"It's worth noting that a lot of airlines require passengers to be vaccinated or have a pre-departure test before they're even allowed on the plane so they are the first barrier to entry for the unvaccinated, anyway."

The Government's vaccine passes and mandates would prevent tourists from visiting hospitality venues and other close contact businesses required to use them under the COVID Protection Framework, or traffic light system. 

Ardern could not confirm if tourists will be able to download one to use. 

"I'd have to double-check. We do have a process in order to be able to get a New Zealand vaccine pass but I can assure you that this will not be prohibitive for a traveller here.

"If we are still using vaccine passes at that date, we will have a workable solution, but as I've already indicated, once we've come down off that peak we've not anticipated using them in the New Zealand system."

Trans-Tasman travellers have historically made up 40 percent of New Zealand's international arrivals, with around 1.5 million Australians visiting each year.
Trans-Tasman travellers have historically made up 40 percent of New Zealand's international arrivals, with around 1.5 million Australians visiting each year. Photo credit: Getty Images

Ardern said Cabinet will decide the future of vaccine passes and mandates over the next week as part of a review of the COVID Protection Framework.

"At the moment what we have are gathering limits which have not limited the ability of many of our tourism operators, albeit with additional safety mechanisms in place, to continue offering for domestic tourists and we would expect that to continue.

"But also, we are taking a second look at the settings within our COVID Protection Framework. The use of vaccine passes and mandates, we've already indicated that those are likely to change in short order as we come off the top of our peak.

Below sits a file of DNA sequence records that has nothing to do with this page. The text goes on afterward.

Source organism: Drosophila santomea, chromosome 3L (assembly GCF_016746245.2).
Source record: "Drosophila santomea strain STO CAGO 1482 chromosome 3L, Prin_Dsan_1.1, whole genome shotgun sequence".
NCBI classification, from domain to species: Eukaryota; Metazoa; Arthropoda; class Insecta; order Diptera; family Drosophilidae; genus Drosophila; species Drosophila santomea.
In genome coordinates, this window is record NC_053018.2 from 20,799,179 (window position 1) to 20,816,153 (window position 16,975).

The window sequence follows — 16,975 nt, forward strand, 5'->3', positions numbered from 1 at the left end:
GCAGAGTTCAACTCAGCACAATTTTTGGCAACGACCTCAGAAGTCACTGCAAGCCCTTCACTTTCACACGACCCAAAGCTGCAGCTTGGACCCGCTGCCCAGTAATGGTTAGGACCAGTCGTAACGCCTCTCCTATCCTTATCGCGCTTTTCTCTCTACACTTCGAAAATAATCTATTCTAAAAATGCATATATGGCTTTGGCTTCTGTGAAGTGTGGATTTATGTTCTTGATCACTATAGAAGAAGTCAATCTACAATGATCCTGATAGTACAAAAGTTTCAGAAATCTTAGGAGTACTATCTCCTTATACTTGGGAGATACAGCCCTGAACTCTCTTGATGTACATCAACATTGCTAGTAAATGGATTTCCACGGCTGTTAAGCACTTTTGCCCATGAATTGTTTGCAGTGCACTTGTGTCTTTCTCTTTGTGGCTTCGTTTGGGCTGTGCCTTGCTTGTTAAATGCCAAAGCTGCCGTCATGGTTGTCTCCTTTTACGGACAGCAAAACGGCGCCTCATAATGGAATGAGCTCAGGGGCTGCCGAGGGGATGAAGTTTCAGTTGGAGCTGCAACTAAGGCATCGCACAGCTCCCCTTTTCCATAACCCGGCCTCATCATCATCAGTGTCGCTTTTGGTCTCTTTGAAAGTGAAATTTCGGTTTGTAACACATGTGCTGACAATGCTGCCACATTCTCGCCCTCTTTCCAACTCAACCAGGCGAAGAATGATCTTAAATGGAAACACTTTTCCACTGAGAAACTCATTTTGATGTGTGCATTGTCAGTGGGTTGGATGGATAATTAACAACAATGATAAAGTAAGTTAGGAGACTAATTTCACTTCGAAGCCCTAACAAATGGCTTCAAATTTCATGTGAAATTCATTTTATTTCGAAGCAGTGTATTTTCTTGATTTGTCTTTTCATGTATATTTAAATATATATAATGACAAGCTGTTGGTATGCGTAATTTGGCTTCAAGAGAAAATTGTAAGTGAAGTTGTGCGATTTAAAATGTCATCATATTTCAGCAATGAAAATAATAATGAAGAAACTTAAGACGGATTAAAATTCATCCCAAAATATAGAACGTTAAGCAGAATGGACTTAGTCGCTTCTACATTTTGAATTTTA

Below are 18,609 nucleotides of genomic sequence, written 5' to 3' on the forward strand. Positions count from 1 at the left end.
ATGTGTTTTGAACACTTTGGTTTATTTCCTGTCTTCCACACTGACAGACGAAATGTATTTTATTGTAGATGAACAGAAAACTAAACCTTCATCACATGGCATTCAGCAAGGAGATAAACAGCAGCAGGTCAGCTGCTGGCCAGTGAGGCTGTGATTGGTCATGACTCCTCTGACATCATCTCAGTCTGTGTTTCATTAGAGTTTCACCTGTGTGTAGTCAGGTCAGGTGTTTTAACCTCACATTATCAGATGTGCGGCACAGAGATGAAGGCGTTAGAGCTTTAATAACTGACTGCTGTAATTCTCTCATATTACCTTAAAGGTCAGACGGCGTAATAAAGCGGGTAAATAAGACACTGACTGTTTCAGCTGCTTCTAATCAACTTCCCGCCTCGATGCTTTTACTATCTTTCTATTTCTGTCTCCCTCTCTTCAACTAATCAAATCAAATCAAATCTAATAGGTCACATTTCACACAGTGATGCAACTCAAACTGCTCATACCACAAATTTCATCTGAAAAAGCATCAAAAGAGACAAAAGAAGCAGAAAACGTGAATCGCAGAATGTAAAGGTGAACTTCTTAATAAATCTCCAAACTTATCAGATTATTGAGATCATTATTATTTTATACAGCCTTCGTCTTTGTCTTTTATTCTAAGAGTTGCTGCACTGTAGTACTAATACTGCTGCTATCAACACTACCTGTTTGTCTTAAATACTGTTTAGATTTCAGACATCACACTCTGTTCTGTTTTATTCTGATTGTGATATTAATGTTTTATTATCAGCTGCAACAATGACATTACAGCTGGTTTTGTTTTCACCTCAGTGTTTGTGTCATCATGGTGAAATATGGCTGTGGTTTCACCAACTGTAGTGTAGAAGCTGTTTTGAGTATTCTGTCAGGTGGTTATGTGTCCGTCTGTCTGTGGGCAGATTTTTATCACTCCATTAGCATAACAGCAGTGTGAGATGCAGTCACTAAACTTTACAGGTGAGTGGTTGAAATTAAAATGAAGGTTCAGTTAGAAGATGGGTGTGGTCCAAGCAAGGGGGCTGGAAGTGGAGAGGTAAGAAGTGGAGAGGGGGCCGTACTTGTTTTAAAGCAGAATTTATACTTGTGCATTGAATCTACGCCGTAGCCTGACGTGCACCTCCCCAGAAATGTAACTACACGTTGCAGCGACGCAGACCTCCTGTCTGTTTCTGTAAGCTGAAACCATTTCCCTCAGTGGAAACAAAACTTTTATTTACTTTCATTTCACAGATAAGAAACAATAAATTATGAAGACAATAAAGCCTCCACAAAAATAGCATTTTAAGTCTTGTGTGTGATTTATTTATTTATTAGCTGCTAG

"Cabinet is considering all of that over the course of this week and next and we'll have announcements to make on the future of those tools next week. 

"Whilst of course we need Cabinet to finalise those decisions, we have already indicated that we see that the role of vaccine passes once we come through that first wave, changes. 

"Originally they were in place to protect from high-risk environments unvaccinated individuals. Once we come through this wave, many of them will have been exposed to COVID, which changes the need for them altogether."

Ardern also said the tentative October date for tourists from non-visa waiver countries - like China and India - to be able to enter New Zealand, may be brought forward. 

"Keeping in mind, we're already dealing with a large number of people who are now being made residents through recent decisions and gearing back up a lot of visa processing. We haven't yet made those decisions but we are looking at the ability to bring it forward."

Ardern said there are about 570,000 holders of a valid visitor visas currently offshore. Those visas are often multi-entry that can be held for up to five years. They can also enter New Zealand on May 1.